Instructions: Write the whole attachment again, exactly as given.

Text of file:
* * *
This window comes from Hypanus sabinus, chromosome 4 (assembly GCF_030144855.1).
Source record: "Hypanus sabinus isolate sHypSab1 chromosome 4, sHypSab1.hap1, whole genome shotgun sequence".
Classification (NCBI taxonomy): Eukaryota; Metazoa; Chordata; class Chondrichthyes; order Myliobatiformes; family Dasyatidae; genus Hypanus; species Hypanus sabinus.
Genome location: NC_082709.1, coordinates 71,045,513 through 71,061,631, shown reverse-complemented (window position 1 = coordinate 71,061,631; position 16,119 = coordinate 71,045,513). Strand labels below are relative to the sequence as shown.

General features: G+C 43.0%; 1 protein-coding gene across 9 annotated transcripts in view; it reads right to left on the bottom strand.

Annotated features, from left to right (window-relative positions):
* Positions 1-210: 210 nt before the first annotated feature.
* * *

This window comes from Hypanus sabinus, chromosome 4 (assembly GCF_030144855.1).
Source record: "Hypanus sabinus isolate sHypSab1 chromosome 4, sHypSab1.hap1, whole genome shotgun sequence".
Classification (NCBI taxonomy): Eukaryota; Metazoa; Chordata; class Chondrichthyes; order Myliobatiformes; family Dasyatidae; genus Hypanus; species Hypanus sabinus.
Genome location: NC_082709.1, coordinates 71,045,513 through 71,061,631, shown reverse-complemented (window position 1 = coordinate 71,061,631; position 16,119 = coordinate 71,045,513). Strand labels below are relative to the sequence as shown.

General features: G+C 43.0%; 1 protein-coding gene across 9 annotated transcripts in view; it reads right to left on the bottom strand.

Annotated features, from left to right (window-relative positions):
* Positions 1-210: 210 nt before the first annotated feature.